Review: 3AM is Thai Horror-ible!

James Marsh, Asian Editor
The latest horror anthology to emerge from Thailand is a truly shocking and horror-filled affair, but in all the wrong ways.

The anthology film has been a staple of the horror genre for decades, and mirrors the time-honoured tradition of gathering around a campfire to tell scary stories in quick succession, with each one out to top the previous effort. Examples of this format being employed in Asian Cinema can be traced back at least to Kobayashi Masaki's 1964 classic, Kwaidan - and probably even further. The last decade has seen a resurgence of the anthology film, both in Asia (Three, 4bia, Hy5teria), and in the West (V/H/S, The ABCs of Death), and have proved particularly successful at showcasing the talents of upcoming directors, as well as facilitating the exhibition of the short film format.

3AM is a triptych of Thai ghost stories from three relatively new local filmmakers. Patchanon Thammajira and Kirati Nakintanon both have a single feature film under their belts (horror drama Colic and romantic comedy First Kiss respectively), while Isara Nadee has already enjoyed a measure of international recognition with his haunted aeroplane thriller, Dark Flight

Thammajira's The Wig sees two feuding sisters reconciling to fight a haunted ponytail sold to their parents' wig shop, while Nakintanon's The Corpse Bride has a curious funeral parlour attendee get a little too close to the dead newlyweds he is safeguarding, and in O.T. a group of mischievous office workers play a series of pranks on each other during a long nightshift. 

3AM begins on safe, well-worn ground, as The Wig relies heavily on that overused motif of Asian Horror, the long-haired ghostly girl. In this case, our antagonist is a murdered woman, whose hair is stolen and then sold to a wig shop. Sisters May and Mint, who run the store, soon fall foul of the murderous barnet, and together with Mint's typically badly-behaved friends, are picked off one by one. Not only is The Wig highly derivative of everything from Nakata Hideo's The Ring to Won Shin-yeon's Korean chiller...um...The Wig, but it fails to develop its characters or produce any real scares. One clumsy moment of exposition aside, in which Mint spells out the sibling rivalry between her and May, we know nothing about these youngsters, nor do we care, while the twist ending is hardly worthy of the name, considering how overused it has become.

Rather than building up to the anthology's strongest entry, however, the lacklustre opening segment proves the best of the three. Kirati Nakintanon's entry, The Corpse Bride, sees a young lad take on the job of babysitting the prepped bodies of a newlywed couple, who had died under brutal circumstances on their wedding day. Despite claiming to have mortuary experience and being ordered not to open either of the two caskets, our dimwitted hero does precisely that the moment he is left alone. What unfolds is equally unimaginative, but admittedly somewhat tantalising as he proceeds to fool around with the rather gorgeous body of the titular heroine in increasingly necrophilic fashion. The film never dares to step into genuinely challenging territory, but the suggestion that it might gave me momentary glimpses of hope...even if they were, ultimately, left unfulfilled.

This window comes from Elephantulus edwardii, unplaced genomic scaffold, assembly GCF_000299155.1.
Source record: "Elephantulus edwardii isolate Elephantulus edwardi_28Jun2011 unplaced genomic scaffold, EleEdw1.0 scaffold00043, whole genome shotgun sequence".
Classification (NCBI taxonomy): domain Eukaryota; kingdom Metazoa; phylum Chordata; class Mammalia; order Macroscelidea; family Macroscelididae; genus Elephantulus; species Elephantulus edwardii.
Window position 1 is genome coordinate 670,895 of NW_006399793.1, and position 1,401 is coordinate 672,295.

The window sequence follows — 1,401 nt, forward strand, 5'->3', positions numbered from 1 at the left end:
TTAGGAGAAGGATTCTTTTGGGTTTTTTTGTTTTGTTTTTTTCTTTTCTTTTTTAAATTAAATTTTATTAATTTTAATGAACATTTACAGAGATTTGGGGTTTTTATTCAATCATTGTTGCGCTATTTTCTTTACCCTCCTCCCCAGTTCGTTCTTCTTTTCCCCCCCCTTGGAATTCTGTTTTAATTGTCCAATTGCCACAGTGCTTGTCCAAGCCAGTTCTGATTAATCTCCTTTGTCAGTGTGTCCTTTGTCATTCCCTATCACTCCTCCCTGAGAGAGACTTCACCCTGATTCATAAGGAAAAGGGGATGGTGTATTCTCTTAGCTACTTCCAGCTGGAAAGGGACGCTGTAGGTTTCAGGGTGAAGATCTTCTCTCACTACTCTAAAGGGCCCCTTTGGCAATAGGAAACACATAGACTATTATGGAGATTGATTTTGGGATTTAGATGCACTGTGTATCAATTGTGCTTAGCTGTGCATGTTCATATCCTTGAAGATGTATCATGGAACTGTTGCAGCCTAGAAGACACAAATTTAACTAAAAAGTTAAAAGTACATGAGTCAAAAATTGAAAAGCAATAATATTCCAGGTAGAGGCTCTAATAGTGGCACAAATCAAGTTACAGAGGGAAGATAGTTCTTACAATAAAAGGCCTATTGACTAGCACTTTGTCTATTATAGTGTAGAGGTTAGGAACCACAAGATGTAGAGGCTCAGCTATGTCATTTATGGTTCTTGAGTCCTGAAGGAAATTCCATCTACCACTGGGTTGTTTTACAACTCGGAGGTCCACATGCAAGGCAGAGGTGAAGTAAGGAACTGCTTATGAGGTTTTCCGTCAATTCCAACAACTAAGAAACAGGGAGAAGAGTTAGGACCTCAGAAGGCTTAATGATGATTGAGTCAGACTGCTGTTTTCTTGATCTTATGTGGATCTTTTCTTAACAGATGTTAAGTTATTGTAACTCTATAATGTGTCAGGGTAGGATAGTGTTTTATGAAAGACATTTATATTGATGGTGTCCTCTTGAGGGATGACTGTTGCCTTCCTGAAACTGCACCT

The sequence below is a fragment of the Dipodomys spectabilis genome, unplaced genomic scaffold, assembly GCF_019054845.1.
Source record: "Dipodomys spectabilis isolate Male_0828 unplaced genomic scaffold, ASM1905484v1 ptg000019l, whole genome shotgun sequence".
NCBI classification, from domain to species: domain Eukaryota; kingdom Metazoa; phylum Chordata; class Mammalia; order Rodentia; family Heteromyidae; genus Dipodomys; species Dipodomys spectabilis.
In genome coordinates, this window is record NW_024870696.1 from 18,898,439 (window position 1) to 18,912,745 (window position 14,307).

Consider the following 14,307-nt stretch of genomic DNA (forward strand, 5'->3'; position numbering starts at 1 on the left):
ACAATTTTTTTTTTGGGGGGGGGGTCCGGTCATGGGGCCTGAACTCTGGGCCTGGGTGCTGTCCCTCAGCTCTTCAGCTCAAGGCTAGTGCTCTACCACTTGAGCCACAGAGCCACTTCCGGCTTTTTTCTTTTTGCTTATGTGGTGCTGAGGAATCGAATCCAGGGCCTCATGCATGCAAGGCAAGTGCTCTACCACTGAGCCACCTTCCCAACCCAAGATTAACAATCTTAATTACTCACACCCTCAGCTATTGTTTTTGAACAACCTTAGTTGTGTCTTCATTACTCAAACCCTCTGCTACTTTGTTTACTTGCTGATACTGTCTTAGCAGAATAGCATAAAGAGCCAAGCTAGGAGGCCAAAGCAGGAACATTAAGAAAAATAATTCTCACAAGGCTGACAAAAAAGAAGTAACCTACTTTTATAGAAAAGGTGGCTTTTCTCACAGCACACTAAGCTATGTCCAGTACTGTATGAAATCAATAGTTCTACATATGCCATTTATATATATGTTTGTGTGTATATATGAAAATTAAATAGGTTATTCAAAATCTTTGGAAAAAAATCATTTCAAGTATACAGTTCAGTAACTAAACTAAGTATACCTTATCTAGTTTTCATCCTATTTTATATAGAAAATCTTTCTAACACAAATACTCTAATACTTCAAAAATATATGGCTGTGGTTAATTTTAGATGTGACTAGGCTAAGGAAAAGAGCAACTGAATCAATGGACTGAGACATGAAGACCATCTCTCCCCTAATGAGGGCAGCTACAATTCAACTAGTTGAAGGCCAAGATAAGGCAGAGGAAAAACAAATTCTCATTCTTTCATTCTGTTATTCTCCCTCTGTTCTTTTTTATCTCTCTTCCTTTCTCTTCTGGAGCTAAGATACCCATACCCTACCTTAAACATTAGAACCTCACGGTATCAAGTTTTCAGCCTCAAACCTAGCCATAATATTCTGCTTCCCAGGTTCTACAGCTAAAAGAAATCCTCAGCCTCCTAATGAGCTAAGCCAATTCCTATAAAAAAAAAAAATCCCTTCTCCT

Without naming names, something I have noticed in many recent anthology films is that the more established directors sometimes produce the most lacklutre entries, while those who have yet to make a name for themselves often deliver the more inspired and effective work. This again proves to be the case with 3AM, as Isara Nadee's O.T. is a lame one-gag. At a too-cool graphic design company, frustrated bosses Tee and Ran play a prank on their lazy employees, who do nothing all day, only to work late and claim overtime. By rigging up a chair and a few other office ornaments to move by remote control, they are able to convince slackers Bump and Nging that the office is haunted. And so begins an increasingly repetitive game of tit-for-tat between the various colleagues as they attempt to out-scare each other. While their antics never once seem to get boring or predictable for each other, the film very quickly tries the patience of its audience. After over an hour of sub-par, wholly underwhelming, ineffectual horror, 3AM's audacity to end on such a weak note is almost insulting.

As is often the case with Asian Horror Cinema of-late, the problem is not the technical competency of the filmmakers, but the incredibly weak writing, that peddles the same tired, predictable set-ups, leading to over-used, cliched bait-and-switch pay-offs used repeatedly in the same movie! It is one thing for films to copy more successful, earlier films in the hope of riding their coattails, or to stick to a formula that has proved popular and profitable in the past, but to pull the same "it was all a dream" gag, or "the hero's really a ghost" reveal time after time fails to qualify even as mindless entertainment. 

Suffice to say that 3AM is almost entirely worthless, and proves a strong early contender for worst film of 2013, thanks to an almost total lack of imagination and originality, coupled with a failure to grasp the basic underpinnings of what makes horror films scary. The fact that 3AM screened in 3D, a fact to which the filmmakers appeared completely oblivious, save for a single token "pointy" moment in each of the three segments, only seemed to underscore that this was a project devoid of merit, skill or justifiable reason to exist.
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  • Martin Wagner

    Is it even worth lulz?

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